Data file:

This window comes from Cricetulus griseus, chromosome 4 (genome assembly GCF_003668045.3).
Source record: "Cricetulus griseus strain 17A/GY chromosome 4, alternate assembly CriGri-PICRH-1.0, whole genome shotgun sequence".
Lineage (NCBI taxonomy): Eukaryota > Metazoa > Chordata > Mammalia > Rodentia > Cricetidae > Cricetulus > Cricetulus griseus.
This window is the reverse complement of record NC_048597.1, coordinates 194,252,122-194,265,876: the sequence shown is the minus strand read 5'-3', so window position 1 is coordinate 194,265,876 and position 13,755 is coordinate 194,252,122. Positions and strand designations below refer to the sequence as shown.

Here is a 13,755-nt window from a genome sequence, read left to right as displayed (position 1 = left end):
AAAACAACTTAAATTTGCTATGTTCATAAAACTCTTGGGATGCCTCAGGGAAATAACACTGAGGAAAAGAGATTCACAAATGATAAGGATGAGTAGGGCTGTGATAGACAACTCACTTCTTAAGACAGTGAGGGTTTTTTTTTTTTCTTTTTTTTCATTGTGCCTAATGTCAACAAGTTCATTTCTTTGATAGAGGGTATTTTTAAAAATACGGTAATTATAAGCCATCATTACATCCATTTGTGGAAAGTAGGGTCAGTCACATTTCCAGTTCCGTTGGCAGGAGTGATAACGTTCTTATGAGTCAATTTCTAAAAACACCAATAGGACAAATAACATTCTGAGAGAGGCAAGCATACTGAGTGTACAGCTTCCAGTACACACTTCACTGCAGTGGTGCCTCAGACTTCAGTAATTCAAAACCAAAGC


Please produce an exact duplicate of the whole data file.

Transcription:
This window comes from Cricetulus griseus, chromosome 4 (genome assembly GCF_003668045.3).
Source record: "Cricetulus griseus strain 17A/GY chromosome 4, alternate assembly CriGri-PICRH-1.0, whole genome shotgun sequence".
Lineage (NCBI taxonomy): Eukaryota > Metazoa > Chordata > Mammalia > Rodentia > Cricetidae > Cricetulus > Cricetulus griseus.
This window is the reverse complement of record NC_048597.1, coordinates 194,252,122-194,265,876: the sequence shown is the minus strand read 5'-3', so window position 1 is coordinate 194,265,876 and position 13,755 is coordinate 194,252,122. Positions and strand designations below refer to the sequence as shown.

Here is a 13,755-nt window from a genome sequence, read left to right as displayed (position 1 = left end):
AAAACAACTTAAATTTGCTATGTTCATAAAACTCTTGGGATGCCTCAGGGAAATAACACTGAGGAAAAGAGATTCACAAATGATAAGGATGAGTAGGGCTGTGATAGACAACTCACTTCTTAAGACAGTGAGGGTTTTTTTTTTTTCTTTTTTTTCATTGTGCCTAATGTCAACAAGTTCATTTCTTTGATAGAGGGTATTTTTAAAAATACGGTAATTATAAGCCATCATTACATCCATTTGTGGAAAGTAGGGTCAGTCACATTTCCAGTTCCGTTGGCAGGAGTGATAACGTTCTTATGAGTCAATTTCTAAAAACACCAATAGGACAAATAACATTCTGAGAGAGGCAAGCATACTGAGTGTACAGCTTCCAGTACACACTTCACTGCAGTGGTGCCTCAGACTTCAGTAATTCAAAACCAAAGC